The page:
Back Comments (3) Share:
Facebook Button

The Hunchback of Notre Dame

Disney’s first three animated features, Snow White and the Seven Dwarves, Pinocchio, and Fantasia certainly didn’t shy away from nightmare imagery and a post-Silent Era sense of expressionistic horror, but the studio only twice chose well-known horror stories as adaptation material. The first time was The Legend of Sleepy Hollow, which was adapted as one-half of The Adventures of Ichabod and Mister Toad. The Disney version of The Legend of Sleepy Hollow fully embraced the tropes of theatrical gothic horror while keeping its scares reined in just enough to not alienate the intended audience. The short runtime kept the frightening bits from sinking too far beneath the surface and a good time was had by all. The second time Disney adapted a horror story, they chose Victor Hugo’s far more existentially terrifying The Hunchback of Notre Dame – an indomitable dark story about physical deformity, intolerance, prejudice, misogyny, sexual deviancy, physical abuse, and, most terrifying of all, the pains of a broken heart. It’s brutal stuff. Given the wild critical and box office success of the long run of animated features that make up the studio’s so-called ‘Second Renaissance,’ Disney was apparently prepared to roll the dice and embrace every inch of it, especially since Gary Trousdale and Kirk Wise, the directors of the Best Picture-nominated Beauty and the Beast, were behind the production.

Hunchback of Notre Dame I and II, The
The Hunchback of Notre Dame is a dark film, especially by the Disney animation standards of 1996. The filmmaker’s willingness to adopt darkness is the source of the film’s greatest strengths and weaknesses. The darkness tends to work well for the genuine heft of the melodrama. Some sequences are positively heartbreaking in a way that wouldn’t have worked if the production shied away from the story’s more horrifying aspects. Sometimes, the lack of shyness is a bit shocking, as in the case of the film’s notorious centerpiece song, ‘Hellfire’ – the villain’s furious ode to his sexual desires. The darkness becomes a weakness when the production loses its nerve and rolls out tonally uneven comedic relief in the form of three gargoyles voiced by Charles Kimbrough, Jason Alexander, and Mary Wickes. Besides throwing the film’s tone all out of whack, the gargoyles also aren’t very funny. I suppose the fact that they might not be real and merely a figment of Quasimodo’s emotionally disturbed imagination is actually more depressing than anything implicitly stated throughout the film. Perhaps they aren’t funny because Quasimodo is too sad to be funny. The gargoyles are also a symptom of a bigger overall problem where serious subject matter is suddenly treated as traditionally cartoony. Likely the worst mismanagement of tone is the scene where the gargoyles sing Quasimodo a light-hearted, jazzy ditty about how great he is as Paris burns under Frollo’s tyranny.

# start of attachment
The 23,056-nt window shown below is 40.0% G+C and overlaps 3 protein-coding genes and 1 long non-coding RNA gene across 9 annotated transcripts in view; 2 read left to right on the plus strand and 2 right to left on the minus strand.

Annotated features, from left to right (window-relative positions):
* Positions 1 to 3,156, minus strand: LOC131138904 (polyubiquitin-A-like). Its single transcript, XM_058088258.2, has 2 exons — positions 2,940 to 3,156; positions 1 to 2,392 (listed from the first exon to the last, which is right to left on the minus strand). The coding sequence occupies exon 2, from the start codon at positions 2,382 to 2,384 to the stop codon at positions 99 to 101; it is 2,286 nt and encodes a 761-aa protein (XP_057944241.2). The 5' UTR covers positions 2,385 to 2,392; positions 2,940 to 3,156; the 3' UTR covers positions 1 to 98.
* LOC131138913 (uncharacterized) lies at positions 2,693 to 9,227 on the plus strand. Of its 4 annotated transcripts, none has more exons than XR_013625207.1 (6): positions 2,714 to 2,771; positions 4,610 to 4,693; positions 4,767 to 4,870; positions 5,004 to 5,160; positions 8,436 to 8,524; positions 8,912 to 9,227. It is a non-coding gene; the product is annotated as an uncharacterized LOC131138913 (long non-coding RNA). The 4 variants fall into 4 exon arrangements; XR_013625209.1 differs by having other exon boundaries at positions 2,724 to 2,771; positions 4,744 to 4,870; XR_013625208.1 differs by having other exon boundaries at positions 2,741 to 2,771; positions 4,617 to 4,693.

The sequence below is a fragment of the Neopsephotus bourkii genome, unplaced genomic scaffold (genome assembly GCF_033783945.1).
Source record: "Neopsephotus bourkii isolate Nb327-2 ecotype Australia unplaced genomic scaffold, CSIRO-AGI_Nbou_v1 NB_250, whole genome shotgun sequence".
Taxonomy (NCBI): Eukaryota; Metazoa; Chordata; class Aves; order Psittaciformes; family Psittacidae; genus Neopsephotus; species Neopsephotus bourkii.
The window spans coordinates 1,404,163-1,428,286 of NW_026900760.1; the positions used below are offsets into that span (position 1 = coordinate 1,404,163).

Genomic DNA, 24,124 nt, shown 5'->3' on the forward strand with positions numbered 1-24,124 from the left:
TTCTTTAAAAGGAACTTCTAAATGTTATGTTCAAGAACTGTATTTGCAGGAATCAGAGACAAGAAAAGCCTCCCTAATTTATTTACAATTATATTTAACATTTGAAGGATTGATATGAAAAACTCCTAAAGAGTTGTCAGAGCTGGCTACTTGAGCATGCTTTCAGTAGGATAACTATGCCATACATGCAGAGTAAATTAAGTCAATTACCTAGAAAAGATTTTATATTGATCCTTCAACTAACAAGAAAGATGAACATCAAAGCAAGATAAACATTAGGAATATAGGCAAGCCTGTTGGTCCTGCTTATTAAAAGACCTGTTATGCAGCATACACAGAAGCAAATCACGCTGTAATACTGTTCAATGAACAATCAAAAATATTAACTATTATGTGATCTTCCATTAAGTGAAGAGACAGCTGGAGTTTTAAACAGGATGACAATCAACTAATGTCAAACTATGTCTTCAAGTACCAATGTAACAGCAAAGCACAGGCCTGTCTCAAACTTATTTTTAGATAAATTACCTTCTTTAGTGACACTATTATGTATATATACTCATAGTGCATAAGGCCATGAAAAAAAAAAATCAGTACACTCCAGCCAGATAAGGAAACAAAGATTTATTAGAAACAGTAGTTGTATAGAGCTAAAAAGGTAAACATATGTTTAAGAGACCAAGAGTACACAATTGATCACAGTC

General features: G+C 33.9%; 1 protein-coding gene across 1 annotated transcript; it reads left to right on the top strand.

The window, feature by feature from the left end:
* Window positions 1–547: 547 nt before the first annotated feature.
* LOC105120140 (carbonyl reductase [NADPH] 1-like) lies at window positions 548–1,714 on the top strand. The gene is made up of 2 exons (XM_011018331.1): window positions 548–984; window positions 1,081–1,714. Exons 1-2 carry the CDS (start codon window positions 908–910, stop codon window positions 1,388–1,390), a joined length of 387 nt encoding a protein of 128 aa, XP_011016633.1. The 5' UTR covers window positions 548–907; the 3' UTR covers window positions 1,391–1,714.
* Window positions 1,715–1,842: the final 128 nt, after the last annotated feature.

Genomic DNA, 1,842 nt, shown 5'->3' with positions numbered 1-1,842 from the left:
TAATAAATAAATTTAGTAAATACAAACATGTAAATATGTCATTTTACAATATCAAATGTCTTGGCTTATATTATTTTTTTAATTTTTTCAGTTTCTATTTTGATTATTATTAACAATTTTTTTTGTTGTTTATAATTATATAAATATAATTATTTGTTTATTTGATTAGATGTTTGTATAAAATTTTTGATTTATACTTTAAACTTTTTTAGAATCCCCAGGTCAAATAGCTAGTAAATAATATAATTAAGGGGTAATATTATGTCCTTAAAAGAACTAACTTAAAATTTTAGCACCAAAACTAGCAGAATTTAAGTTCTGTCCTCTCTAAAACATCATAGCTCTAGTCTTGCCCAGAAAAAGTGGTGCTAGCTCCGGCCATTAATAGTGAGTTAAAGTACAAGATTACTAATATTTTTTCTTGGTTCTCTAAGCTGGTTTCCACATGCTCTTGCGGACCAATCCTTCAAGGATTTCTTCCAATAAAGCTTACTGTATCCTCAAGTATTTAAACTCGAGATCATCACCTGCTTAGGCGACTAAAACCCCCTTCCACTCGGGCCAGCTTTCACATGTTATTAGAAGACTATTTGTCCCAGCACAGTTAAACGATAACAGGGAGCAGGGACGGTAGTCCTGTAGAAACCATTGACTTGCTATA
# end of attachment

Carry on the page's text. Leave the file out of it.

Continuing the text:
Obvious tonal problems aside, The Hunchback of Notre Dame may be Disney’s most underrated animated feature. It’s an incredibly brave and beautiful production that comes awfully close to the kind of artistic ambition too often muffled by the studio’s need to make money and appeal to the widest possible audience. The unexpectedly creepy/downtrodden subject matter and willingness to embrace the religious iconography of the story are only pieces of the puzzle. Hunchback of Notre Dame is possibly the closest the studio ever got to a true opera – where the story is actually told through song and where song can break into spoken dialogue, rather than being entirely separate entities. The approach is never entirely embraced, but we get a glimpse of what might have been during the opening number, ‘The Bells of Notre Dame.’ This intro, where Clopin the clown tells Quasimodo’s back-story, is so musically melodramatic and visually vivid that it turns emotionally overwhelming and sets a bar the rest of the film can never quite meet.

Hunchback of Notre Dame I and II, The

Hunchback of Notre Dame II